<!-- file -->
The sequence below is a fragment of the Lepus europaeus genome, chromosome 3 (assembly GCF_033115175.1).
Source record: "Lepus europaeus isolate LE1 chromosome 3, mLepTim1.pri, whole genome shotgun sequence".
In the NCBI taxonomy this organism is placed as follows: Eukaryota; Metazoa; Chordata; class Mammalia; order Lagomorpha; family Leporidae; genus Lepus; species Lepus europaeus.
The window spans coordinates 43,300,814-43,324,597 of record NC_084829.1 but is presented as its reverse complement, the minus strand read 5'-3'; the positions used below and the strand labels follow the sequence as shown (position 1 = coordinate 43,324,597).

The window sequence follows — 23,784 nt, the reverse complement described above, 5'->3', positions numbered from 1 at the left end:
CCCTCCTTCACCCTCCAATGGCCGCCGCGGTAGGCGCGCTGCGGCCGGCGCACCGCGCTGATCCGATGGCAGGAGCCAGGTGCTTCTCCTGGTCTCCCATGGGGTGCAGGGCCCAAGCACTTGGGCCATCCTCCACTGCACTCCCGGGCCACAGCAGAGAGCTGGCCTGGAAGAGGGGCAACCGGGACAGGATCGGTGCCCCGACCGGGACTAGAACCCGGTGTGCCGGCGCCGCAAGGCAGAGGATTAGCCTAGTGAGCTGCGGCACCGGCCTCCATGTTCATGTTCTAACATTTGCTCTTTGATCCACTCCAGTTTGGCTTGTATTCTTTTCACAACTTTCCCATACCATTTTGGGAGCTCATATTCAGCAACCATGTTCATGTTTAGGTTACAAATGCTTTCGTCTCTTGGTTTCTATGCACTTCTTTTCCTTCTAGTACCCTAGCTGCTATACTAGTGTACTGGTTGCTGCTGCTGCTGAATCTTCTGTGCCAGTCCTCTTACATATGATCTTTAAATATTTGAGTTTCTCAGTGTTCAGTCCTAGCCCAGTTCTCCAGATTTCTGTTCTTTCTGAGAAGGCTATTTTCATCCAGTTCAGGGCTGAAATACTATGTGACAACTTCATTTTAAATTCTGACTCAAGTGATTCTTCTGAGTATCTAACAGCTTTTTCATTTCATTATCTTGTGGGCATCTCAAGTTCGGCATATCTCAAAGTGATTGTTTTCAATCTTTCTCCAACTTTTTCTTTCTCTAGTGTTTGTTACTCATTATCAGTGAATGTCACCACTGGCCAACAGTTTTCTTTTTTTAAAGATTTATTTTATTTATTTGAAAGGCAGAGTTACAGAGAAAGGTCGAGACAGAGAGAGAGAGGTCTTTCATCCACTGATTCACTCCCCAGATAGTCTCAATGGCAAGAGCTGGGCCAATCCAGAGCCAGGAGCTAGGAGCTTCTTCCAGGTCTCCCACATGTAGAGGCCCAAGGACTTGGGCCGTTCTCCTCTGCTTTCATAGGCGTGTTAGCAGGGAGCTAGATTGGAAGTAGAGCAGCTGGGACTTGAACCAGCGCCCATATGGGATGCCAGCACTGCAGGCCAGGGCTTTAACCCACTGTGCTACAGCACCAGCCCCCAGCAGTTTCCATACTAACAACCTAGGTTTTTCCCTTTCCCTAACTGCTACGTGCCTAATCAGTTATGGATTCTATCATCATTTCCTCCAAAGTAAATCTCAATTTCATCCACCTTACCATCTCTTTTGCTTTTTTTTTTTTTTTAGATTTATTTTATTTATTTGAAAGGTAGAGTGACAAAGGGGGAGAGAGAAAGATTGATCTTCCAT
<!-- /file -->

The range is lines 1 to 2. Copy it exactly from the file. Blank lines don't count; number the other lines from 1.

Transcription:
The sequence below is a fragment of the Lepus europaeus genome, chromosome 3 (assembly GCF_033115175.1).
Source record: "Lepus europaeus isolate LE1 chromosome 3, mLepTim1.pri, whole genome shotgun sequence".